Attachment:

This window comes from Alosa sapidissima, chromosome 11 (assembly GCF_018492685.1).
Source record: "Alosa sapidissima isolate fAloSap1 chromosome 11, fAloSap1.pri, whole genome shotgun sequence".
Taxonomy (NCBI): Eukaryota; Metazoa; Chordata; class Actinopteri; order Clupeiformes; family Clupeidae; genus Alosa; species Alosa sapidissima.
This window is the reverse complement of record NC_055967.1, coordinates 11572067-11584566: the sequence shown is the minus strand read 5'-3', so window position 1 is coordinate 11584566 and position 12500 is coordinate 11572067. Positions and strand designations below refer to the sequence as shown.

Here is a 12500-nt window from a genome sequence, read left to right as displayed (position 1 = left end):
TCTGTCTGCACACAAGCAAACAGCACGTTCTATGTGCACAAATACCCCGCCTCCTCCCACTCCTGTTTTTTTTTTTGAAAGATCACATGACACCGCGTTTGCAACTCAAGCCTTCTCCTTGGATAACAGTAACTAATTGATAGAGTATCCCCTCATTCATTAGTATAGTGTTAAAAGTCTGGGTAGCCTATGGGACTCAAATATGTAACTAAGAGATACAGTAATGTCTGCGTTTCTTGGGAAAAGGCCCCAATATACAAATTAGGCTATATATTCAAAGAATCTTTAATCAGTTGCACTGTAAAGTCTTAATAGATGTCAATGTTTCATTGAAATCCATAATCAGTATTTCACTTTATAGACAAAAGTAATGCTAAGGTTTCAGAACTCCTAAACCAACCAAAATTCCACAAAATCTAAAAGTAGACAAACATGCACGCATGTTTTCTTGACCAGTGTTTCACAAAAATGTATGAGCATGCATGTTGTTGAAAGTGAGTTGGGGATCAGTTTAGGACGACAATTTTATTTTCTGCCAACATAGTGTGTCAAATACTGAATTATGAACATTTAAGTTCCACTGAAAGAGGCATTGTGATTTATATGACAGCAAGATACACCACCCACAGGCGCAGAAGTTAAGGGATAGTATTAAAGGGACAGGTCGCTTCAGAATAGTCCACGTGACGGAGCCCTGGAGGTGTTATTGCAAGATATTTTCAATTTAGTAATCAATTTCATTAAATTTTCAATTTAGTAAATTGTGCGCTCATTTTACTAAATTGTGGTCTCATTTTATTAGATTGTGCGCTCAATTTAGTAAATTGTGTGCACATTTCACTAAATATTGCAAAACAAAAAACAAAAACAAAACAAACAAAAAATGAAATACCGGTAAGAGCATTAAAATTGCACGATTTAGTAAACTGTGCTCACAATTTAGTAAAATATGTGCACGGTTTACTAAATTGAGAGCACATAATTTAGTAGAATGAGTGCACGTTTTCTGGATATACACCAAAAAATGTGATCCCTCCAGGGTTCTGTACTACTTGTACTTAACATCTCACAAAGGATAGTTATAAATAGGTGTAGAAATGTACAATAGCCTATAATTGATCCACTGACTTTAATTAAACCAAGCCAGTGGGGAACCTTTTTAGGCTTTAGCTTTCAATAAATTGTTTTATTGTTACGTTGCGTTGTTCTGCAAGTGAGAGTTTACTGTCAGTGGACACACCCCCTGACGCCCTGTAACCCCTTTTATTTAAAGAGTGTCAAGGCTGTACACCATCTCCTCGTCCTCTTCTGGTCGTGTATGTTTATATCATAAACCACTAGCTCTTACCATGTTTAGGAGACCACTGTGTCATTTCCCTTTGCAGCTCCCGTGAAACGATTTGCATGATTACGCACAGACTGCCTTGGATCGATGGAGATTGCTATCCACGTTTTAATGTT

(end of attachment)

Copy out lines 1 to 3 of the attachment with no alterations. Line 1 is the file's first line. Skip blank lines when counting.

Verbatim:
This window comes from Alosa sapidissima, chromosome 11 (assembly GCF_018492685.1).
Source record: "Alosa sapidissima isolate fAloSap1 chromosome 11, fAloSap1.pri, whole genome shotgun sequence".
Taxonomy (NCBI): Eukaryota; Metazoa; Chordata; class Actinopteri; order Clupeiformes; family Clupeidae; genus Alosa; species Alosa sapidissima.